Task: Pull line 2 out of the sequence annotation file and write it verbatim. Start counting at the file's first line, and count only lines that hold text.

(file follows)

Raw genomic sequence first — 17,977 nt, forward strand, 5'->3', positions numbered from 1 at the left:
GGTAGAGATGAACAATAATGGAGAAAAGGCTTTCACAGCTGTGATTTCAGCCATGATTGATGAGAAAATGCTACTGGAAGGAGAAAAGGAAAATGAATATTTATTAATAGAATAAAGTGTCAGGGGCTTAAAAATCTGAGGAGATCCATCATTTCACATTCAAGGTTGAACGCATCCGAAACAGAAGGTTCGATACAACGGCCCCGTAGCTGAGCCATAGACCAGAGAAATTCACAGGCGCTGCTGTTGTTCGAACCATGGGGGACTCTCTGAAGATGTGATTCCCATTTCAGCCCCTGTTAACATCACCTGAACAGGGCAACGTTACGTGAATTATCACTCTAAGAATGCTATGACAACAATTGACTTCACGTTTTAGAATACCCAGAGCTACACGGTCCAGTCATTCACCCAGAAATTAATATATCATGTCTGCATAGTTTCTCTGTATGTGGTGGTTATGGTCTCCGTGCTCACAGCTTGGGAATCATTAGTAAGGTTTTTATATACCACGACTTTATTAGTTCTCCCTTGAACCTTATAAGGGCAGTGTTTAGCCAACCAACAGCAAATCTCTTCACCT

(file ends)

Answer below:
GGTAGAGATGAACAATAATGGAGAAAAGGCTTTCACAGCTGTGATTTCAGCCATGATTGATGAGAAAATGCTACTGGAAGGAGAAAAGGAAAATGAATATTTATTAATAGAATAAAGTGTCAGGGGCTTAAAAATCTGAGGAGATCCATCATTTCACATTCAAGGTTGAACGCATCCGAAACAGAAGGTTCGATACAACGGCCCCGTAGCTGAGCCATAGACCAGAGAAATTCACAGGCGCTGCTGTTGTTCGAACCATGGGGGACTCTCTGAAGATGTGATTCCCATTTCAGCCCCTGTTAACATCACCTGAACAGGGCAACGTTACGTGAATTATCACTCTAAGAATGCTATGACAACAATTGACTTCACGTTTTAGAATACCCAGAGCTACACGGTCCAGTCATTCACCCAGAAATTAATATATCATGTCTGCATAGTTTCTCTGTATGTGGTGGTTATGGTCTCCGTGCTCACAGCTTGGGAATCATTAGTAAGGTTTTTATATACCACGACTTTATTAGTTCTCCCTTGAACCTTATAAGGGCAGTGTTTAGCCAACCAACAGCAAATCTCTTCACCT